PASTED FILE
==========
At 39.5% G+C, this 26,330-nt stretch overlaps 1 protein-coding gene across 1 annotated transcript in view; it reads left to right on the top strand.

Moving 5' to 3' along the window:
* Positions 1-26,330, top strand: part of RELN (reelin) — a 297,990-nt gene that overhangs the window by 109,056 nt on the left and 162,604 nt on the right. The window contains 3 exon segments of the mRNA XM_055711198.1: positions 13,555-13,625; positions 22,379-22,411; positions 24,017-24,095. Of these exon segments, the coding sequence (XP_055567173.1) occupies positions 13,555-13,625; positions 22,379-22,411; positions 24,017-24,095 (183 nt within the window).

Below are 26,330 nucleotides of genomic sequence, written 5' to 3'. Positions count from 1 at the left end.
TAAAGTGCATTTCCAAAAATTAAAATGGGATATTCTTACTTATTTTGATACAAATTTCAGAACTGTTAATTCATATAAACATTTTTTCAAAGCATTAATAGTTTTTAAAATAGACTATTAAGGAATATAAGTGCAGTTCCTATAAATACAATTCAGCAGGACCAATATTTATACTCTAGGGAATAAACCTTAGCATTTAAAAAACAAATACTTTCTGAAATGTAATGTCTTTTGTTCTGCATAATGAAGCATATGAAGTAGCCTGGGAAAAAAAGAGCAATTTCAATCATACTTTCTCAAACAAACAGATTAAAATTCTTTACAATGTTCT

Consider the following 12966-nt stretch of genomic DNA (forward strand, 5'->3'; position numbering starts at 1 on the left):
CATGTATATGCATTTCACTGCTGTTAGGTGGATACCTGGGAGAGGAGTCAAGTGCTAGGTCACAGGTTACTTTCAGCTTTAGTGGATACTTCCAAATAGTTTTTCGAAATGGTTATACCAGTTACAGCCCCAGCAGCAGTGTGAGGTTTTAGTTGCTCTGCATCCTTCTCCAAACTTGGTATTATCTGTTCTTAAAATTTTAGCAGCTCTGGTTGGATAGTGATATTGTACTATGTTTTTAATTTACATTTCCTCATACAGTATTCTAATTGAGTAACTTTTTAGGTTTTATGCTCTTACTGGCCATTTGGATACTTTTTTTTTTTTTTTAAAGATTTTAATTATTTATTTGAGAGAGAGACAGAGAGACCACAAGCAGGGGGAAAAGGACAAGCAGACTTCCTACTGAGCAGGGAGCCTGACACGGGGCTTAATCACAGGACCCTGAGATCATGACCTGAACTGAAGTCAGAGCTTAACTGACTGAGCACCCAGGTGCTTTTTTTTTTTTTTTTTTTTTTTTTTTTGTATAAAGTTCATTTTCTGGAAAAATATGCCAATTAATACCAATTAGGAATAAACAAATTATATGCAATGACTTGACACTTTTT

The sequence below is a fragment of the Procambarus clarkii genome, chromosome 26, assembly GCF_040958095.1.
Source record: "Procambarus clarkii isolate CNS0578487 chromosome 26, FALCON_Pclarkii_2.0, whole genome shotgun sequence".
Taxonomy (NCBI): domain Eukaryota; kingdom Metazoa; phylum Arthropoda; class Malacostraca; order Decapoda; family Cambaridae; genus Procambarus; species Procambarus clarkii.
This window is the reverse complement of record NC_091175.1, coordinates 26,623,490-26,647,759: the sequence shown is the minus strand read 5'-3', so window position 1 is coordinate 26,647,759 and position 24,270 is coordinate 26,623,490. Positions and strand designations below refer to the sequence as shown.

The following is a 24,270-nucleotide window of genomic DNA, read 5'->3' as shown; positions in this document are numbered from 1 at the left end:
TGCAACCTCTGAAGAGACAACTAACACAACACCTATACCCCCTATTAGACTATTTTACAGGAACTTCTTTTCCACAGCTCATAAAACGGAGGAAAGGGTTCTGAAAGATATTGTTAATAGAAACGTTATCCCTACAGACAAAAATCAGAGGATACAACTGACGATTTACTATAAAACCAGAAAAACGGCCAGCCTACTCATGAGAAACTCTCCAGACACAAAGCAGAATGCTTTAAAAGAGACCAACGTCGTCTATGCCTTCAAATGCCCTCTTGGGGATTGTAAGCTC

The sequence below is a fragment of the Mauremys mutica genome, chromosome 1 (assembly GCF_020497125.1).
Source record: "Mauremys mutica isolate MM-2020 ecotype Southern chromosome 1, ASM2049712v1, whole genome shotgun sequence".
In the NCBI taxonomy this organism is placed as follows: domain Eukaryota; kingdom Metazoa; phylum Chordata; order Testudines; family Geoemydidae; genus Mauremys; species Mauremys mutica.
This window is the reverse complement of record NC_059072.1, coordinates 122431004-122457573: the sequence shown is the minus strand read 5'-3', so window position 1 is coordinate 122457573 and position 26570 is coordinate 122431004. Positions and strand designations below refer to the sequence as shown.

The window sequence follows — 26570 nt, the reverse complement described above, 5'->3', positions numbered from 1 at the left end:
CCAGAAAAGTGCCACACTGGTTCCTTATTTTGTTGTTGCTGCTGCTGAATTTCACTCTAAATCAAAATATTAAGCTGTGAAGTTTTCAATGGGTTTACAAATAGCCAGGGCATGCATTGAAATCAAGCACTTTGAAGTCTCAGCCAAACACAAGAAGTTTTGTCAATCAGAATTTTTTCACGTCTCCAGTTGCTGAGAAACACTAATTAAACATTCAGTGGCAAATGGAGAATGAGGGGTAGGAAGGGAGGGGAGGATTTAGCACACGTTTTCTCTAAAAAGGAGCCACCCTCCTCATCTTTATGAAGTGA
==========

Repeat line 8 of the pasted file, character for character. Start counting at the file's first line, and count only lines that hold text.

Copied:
The sequence below is a fragment of the Procambarus clarkii genome, chromosome 26, assembly GCF_040958095.1.